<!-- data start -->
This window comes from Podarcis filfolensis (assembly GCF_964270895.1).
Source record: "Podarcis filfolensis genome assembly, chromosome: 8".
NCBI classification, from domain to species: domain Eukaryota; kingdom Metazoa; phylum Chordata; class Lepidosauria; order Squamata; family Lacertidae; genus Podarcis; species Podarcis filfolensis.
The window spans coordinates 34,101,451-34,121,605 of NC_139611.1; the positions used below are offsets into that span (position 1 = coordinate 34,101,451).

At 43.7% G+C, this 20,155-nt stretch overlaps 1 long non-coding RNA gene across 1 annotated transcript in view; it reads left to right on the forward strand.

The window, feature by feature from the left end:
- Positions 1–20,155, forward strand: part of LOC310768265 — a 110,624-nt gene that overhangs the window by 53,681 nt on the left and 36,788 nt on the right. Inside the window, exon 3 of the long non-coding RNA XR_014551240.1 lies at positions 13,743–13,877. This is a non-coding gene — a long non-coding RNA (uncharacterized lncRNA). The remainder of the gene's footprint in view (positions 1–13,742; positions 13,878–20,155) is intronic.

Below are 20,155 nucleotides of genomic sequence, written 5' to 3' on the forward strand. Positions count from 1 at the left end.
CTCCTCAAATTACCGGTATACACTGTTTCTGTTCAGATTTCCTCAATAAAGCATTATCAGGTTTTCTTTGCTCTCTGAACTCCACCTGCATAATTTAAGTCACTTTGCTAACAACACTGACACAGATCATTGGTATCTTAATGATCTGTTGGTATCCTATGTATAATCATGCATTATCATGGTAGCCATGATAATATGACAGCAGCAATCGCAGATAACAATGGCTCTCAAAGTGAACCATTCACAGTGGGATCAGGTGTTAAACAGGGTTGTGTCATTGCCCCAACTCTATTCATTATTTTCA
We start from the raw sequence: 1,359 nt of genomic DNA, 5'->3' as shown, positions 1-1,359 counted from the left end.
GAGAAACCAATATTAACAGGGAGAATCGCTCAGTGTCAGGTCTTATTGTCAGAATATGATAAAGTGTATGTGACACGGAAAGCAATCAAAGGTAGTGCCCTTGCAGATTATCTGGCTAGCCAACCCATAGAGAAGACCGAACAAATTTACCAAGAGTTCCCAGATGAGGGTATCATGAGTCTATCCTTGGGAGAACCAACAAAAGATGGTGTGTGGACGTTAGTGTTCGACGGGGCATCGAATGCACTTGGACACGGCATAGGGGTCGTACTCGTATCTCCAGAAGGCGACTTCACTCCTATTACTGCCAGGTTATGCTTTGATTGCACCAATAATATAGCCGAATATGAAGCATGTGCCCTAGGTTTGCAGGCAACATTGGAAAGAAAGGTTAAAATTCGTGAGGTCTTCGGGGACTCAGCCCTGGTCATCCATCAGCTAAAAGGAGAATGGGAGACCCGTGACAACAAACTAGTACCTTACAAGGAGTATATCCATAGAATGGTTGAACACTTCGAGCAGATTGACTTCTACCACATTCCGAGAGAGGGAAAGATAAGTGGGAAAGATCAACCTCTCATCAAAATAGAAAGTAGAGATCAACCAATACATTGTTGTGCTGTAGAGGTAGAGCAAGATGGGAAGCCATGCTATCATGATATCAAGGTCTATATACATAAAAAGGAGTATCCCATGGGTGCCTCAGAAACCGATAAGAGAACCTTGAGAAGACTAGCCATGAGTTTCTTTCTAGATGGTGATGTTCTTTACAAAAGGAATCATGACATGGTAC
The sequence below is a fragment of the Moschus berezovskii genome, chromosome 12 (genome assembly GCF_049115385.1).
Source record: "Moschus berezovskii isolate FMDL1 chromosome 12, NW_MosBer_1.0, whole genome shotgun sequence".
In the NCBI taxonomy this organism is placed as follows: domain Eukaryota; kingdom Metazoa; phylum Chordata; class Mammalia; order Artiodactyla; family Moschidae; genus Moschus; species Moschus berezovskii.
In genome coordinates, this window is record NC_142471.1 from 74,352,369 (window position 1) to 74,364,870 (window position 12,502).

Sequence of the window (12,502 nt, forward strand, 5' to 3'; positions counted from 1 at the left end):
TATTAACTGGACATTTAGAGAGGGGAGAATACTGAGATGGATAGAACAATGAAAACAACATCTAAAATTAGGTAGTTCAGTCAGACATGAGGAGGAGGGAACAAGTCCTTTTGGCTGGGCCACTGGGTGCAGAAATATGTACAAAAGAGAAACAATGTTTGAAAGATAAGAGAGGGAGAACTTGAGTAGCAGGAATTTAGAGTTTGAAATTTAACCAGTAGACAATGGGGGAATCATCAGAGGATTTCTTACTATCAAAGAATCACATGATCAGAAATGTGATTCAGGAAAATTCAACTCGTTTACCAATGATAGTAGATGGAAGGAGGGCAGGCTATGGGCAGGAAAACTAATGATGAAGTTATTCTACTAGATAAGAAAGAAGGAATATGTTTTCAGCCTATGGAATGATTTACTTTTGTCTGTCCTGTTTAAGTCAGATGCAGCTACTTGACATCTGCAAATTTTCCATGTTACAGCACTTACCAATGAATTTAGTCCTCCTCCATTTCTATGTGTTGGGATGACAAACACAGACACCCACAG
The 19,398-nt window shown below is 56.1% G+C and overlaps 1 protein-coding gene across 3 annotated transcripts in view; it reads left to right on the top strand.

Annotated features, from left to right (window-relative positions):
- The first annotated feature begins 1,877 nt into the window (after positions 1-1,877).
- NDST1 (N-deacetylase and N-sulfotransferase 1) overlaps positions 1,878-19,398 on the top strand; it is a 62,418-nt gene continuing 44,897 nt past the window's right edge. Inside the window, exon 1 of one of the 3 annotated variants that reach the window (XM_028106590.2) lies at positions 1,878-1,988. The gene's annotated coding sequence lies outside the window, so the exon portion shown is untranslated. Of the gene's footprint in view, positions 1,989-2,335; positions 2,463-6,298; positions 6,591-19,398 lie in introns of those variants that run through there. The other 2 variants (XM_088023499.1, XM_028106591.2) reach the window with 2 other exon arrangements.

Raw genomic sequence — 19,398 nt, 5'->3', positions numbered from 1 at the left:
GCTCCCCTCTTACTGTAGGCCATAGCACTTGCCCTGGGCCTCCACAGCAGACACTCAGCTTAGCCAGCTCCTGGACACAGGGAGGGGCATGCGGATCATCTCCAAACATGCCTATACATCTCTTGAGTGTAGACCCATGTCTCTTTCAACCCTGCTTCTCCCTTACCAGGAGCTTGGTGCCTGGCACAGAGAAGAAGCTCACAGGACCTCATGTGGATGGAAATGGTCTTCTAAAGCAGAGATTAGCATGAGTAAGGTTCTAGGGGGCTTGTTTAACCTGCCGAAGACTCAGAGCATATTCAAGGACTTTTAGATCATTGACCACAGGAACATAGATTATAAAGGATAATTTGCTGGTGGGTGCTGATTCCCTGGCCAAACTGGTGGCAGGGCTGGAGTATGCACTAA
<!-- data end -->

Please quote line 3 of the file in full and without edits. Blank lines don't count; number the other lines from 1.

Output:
NCBI classification, from domain to species: domain Eukaryota; kingdom Metazoa; phylum Chordata; class Lepidosauria; order Squamata; family Lacertidae; genus Podarcis; species Podarcis filfolensis.